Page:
In my previous post about WPF Binding Converters one of our readers (Thanks The Reddest) pointed our that a new converter instance is not created every time a call is made to the converter. I promised to test it again so here goes :)
I used the old converter code but added a static integer inside the converter to count the number of calls made to it. and then printed it out to the trace in the constructor.

Here is the code that was added to the converter:

   1: private static int Counter = 0;
   3: public IntConverter()
   4: {
   5:     Counter++;
   6:     Trace.WriteLine(string.Format("This converter was Created {0} Times", Counter));
   7: }


If indeed the converter is created every time a call is made we should get several lines in the trace with an increasing number.

I also added a Button to the window that will change the datacontext and by that trigger a converter call by the Binding. I did not want to fill this article with all the lines from the trace but the only relevant line was the following:

This converter was Created 1 Times

Which means that Indeed the converter was created only once! and that makes that way of using converters the best way! No need for singletons and static classes! If you don’t remember I recommend reading the previous article and its comments.

You can download the revised source code from our freebies page. Grab our feed and get the password.



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8 Responses to “WPF Binding Converter Best Practices Continued”

  1. Pioter

    Said on January 15, 2009 :

    in scenerio when creating Binding with converter in preocedural code compiler require converter object… so u using new Converter(). This operation creates one conveter per binding… not good, so u need singletoned converter class (like in yours prev article)
    i supose, xaml parser have “templated singleton class” for conveters -> it creates one converter per app (as u notice in article)


  2. marg

    Said on February 13, 2009 :

    Hi Pioter,

    Do you mean you’ll need a singleton when using a Dynamically-generated Template with a binding and binding converter? I’m just about to do that and I was thinking the same thing.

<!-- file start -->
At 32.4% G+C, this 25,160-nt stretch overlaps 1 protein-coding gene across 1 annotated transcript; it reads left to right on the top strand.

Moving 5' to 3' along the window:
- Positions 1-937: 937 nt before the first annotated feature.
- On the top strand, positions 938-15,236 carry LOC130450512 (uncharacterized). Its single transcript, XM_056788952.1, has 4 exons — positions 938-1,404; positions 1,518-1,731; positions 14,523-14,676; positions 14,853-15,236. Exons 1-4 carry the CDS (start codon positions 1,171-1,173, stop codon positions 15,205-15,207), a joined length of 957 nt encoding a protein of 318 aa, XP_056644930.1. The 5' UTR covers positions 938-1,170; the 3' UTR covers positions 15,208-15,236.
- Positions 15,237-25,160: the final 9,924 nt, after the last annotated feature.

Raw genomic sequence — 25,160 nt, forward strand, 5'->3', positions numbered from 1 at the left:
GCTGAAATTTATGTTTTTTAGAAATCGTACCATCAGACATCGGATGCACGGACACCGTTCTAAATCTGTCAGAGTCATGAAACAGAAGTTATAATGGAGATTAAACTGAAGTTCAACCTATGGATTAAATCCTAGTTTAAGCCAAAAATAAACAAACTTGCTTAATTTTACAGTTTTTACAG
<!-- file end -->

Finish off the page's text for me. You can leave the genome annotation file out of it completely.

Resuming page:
3. Miral

    Said on February 18, 2009 :

    Where did you use the converter?

    Because my expectation is that if you specify the converter in the resources for a Window, then it will be created whenever that Window is created (which might be multiple times, for a dialog window). If you specify it in the resources for a UserControl, then it will be created whenever the UserControl is created (which could be a great many times).

    I haven’t actually tested this expectation, though :)

    Specifying the converter in the application resources would get around this, though, if it is indeed the case.

  4. Miral

    Said on February 18, 2009 :

    Incidentally, I think you have an off-by-one bug in your blog code. When I posted my previous comment, it showed only one comment; now it’s showing two comments, and the second one wasn’t mine and was posted several days ago. And it’s not showing my comment, which should now be the third.

    I’m expecting that once I post this comment, my first comment will appear :)

  5. Daniel Schroeder

    Said on July 17, 2011 :

    So which way is the best way then? In this post you say “No need for singletons and static classes!”, so is Method 1 (The Static Resource Way) from your previous article the best method? In that article you mentioned that using that method was slower. I’m confused. Which method is the best?

  6. Ajay Gandhi

    Said on March 17, 2012 :

    In case same converter is used by multiple views, then multiple instance will be created.
    To avoid multiple instance creation, we can use singleton converter class.

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